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Ethnicity and variation in prognosis for patients newly hospitalised for heart failure: a matched historical cohort study
  1. J D Newton1,
  2. H M Blackledge2,
  3. I B Squire1
  1. 1University of Leicester Department of Cardiovascular Sciences, Leicester, UK
  2. 2Department of Health Informatics, Leicestershire, Northamptonshire & Rutland Strategic Health Authority, Leicester, UK
  1. Correspondence to:
    Dr Iain Squire
    University of Leicester Department of Cardiovascular Sciences, Clinical Sciences Building, Leicester Royal Infirmary, Leicester LE1 5WW, UK;


Objectives: To compare mortality and factors predictive for outcome in age matched white and South Asian cohorts after first admission for heart failure.

Design: Matched historical cohort study.

Setting: One National Health Service trust comprising three acute care hospitals.

Participants: 176 South Asian (mean age 68 (10) years, 45% women) and 352 age and sex matched white (70 (11) years, 42% women) patients hospitalised for the first time with heart failure.

Main outcome measures: All cause survival, measures of disease severity, and the association of clinical variables with outcome.

Results: Compared with white patients, South Asian patients had similar rates of prior coronary heart disease but more often had prior hypertension (45% v 33%, p  =  0.006) and diabetes (46% v 18%, p < 0.0001). Atrial fibrillation (15% v 31%, p  =  0.0002) and prior diuretic use (39% v 48%, p  =  0.041) were less common among South Asians. Left ventricular function was more often preserved (38% v 23%, p  =  0.002) and less often severely impaired (18% v 28%, p  =  0.025) among South Asians. During follow up (range 520–1880 days) 73 of 176 (41.2%) South Asian and 167 of 352 (47.4%) white patients died. South Asian ethnicity was associated with lower all cause mortality (odds ratio 0.71, 95% confidence interval 0.53 to 0.96, p  =  0.02). Other predictors of outcome (admission age, lower systolic blood pressure, higher creatinine, higher plasma glucose, and lower haemoglobin) were similar in each cohort.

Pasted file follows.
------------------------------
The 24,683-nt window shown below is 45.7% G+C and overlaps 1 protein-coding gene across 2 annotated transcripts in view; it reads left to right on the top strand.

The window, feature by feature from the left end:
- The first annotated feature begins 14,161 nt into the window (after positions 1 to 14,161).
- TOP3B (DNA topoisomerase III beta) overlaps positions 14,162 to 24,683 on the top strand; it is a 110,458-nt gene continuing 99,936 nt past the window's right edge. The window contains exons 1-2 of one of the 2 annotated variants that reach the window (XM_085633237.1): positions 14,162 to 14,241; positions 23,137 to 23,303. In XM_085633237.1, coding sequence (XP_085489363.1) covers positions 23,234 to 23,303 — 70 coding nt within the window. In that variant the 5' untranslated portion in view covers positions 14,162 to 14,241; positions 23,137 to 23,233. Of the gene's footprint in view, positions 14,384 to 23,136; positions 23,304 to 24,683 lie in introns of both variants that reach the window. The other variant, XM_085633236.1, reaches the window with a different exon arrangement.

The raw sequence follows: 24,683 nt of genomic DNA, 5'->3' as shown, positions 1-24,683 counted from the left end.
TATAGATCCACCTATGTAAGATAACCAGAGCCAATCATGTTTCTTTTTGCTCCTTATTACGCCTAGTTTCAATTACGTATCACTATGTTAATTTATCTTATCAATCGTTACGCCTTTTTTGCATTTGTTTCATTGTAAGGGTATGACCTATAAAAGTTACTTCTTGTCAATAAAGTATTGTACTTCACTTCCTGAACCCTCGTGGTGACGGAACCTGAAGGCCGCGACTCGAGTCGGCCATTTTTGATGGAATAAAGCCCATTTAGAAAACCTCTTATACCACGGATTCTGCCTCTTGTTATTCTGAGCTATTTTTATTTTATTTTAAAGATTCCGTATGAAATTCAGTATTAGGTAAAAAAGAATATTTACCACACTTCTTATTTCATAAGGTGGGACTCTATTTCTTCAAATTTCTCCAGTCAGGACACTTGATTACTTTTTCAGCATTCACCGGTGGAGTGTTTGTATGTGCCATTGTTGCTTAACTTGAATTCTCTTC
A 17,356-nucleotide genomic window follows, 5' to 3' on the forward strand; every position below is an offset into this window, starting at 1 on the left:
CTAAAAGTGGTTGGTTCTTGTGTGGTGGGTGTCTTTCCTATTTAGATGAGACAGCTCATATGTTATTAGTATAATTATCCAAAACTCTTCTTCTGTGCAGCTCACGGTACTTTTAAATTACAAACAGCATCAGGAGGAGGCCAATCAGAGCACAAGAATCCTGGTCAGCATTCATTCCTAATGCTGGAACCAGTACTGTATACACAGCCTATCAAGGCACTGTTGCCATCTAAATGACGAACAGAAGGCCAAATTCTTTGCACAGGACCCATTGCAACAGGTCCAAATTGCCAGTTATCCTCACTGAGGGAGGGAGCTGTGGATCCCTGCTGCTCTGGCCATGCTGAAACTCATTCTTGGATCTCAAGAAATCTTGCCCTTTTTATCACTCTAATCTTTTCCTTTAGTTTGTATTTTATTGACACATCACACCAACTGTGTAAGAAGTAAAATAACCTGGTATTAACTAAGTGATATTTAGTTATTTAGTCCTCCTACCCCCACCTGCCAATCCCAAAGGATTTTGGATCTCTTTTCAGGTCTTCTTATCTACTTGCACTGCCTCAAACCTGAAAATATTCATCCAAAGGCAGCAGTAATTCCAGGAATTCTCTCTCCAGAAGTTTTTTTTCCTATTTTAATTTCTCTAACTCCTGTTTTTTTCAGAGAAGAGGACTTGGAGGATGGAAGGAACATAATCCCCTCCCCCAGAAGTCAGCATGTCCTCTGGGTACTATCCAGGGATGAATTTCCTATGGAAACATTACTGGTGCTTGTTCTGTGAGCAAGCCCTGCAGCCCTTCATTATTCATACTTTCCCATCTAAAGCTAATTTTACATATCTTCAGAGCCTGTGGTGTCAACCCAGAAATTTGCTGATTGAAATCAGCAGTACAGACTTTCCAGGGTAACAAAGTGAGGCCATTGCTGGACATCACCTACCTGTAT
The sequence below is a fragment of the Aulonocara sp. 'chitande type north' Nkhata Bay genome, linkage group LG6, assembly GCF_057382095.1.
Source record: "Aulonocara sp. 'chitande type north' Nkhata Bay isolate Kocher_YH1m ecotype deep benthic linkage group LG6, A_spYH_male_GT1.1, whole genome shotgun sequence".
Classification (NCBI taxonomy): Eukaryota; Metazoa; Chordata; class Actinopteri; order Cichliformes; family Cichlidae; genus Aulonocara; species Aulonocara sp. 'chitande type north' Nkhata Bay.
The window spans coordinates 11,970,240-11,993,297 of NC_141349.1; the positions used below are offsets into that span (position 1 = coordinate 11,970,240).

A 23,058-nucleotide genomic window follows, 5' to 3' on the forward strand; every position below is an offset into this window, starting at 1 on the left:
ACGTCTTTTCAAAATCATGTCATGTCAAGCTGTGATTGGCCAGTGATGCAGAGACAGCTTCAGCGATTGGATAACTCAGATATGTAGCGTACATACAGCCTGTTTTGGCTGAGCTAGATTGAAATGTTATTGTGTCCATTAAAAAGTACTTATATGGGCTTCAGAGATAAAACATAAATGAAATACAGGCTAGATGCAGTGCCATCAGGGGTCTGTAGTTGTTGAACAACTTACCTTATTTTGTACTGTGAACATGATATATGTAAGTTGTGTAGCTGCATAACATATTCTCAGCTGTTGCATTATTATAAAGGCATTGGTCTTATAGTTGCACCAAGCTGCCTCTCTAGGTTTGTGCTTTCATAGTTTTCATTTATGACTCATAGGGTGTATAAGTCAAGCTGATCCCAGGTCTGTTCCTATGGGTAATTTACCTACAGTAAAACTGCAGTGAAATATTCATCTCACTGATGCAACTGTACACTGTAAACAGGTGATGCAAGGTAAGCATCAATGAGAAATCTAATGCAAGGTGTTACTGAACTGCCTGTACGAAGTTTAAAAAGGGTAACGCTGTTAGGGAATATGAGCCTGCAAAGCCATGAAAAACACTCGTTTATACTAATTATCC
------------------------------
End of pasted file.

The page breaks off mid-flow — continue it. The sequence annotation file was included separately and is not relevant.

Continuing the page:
Conclusions: At first hospitalisation, heart failure appears less advanced in South Asians, among whom diabetes and hypertension are more prevalent. Survival is better for South Asian than for white patients. Higher glucose and lower haemoglobin at admission provide useful prognostic information in heart failure.

  • CHARM, candesartan in heart failure assessment of reduction in mortality and morbidity
  • CHD, coronary heart disease
  • CHF, chronic heart failure
  • LV, left ventricular
  • RENAISSANCE, randomized etanercept North American strategy to study antagonism of cytokines
  • ethnicity
  • heart failure
  • prognosis

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  • Published Online First 29 March 2005

  • Funding: JDN is supported by the Nuffield Hospital, Leicester. The guarantor accepts full responsibility for the conduct of the study, had access to the data, and controlled the decision to publish.

  • Competing interests statement: The authors have no competing interests to declare.